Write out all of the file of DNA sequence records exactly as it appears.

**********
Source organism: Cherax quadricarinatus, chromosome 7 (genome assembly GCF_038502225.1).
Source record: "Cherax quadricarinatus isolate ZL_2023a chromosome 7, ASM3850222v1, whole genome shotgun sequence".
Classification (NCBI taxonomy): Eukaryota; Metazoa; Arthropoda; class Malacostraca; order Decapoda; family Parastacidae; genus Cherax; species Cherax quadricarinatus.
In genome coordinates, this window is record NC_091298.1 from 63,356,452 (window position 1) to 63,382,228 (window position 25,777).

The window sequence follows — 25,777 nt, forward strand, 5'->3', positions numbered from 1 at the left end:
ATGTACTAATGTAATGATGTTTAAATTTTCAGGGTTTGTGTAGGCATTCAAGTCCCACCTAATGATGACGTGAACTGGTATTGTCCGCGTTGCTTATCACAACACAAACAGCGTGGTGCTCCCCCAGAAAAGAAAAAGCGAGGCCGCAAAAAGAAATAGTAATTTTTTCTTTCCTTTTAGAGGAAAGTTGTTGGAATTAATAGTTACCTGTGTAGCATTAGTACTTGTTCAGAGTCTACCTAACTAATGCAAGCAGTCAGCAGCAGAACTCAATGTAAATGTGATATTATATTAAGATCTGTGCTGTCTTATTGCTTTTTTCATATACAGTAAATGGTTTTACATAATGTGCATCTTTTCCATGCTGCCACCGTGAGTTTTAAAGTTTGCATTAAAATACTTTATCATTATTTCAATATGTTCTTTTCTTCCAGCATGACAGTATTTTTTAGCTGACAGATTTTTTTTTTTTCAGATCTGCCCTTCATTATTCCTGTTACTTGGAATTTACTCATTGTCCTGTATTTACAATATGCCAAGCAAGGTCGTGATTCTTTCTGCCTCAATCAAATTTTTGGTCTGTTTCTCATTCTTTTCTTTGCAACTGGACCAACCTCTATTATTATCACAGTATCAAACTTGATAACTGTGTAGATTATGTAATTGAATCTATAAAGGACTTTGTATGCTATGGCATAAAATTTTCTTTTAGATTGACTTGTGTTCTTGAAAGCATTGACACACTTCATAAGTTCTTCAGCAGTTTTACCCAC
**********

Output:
Source organism: Cherax quadricarinatus, chromosome 7 (genome assembly GCF_038502225.1).
Source record: "Cherax quadricarinatus isolate ZL_2023a chromosome 7, ASM3850222v1, whole genome shotgun sequence".
Classification (NCBI taxonomy): Eukaryota; Metazoa; Arthropoda; class Malacostraca; order Decapoda; family Parastacidae; genus Cherax; species Cherax quadricarinatus.
In genome coordinates, this window is record NC_091298.1 from 63,356,452 (window position 1) to 63,382,228 (window position 25,777).

The window sequence follows — 25,777 nt, forward strand, 5'->3', positions numbered from 1 at the left end:
ATGTACTAATGTAATGATGTTTAAATTTTCAGGGTTTGTGTAGGCATTCAAGTCCCACCTAATGATGACGTGAACTGGTATTGTCCGCGTTGCTTATCACAACACAAACAGCGTGGTGCTCCCCCAGAAAAGAAAAAGCGAGGCCGCAAAAAGAAATAGTAATTTTTTCTTTCCTTTTAGAGGAAAGTTGTTGGAATTAATAGTTACCTGTGTAGCATTAGTACTTGTTCAGAGTCTACCTAACTAATGCAAGCAGTCAGCAGCAGAACTCAATGTAAATGTGATATTATATTAAGATCTGTGCTGTCTTATTGCTTTTTTCATATACAGTAAATGGTTTTACATAATGTGCATCTTTTCCATGCTGCCACCGTGAGTTTTAAAGTTTGCATTAAAATACTTTATCATTATTTCAATATGTTCTTTTCTTCCAGCATGACAGTATTTTTTAGCTGACAGATTTTTTTTTTTTCAGATCTGCCCTTCATTATTCCTGTTACTTGGAATTTACTCATTGTCCTGTATTTACAATATGCCAAGCAAGGTCGTGATTCTTTCTGCCTCAATCAAATTTTTGGTCTGTTTCTCATTCTTTTCTTTGCAACTGGACCAACCTCTATTATTATCACAGTATCAAACTTGATAACTGTGTAGATTATGTAATTGAATCTATAAAGGACTTTGTATGCTATGGCATAAAATTTTCTTTTAGATTGACTTGTGTTCTTGAAAGCATTGACACACTTCATAAGTTCTTCAGCAGTTTTACCCAC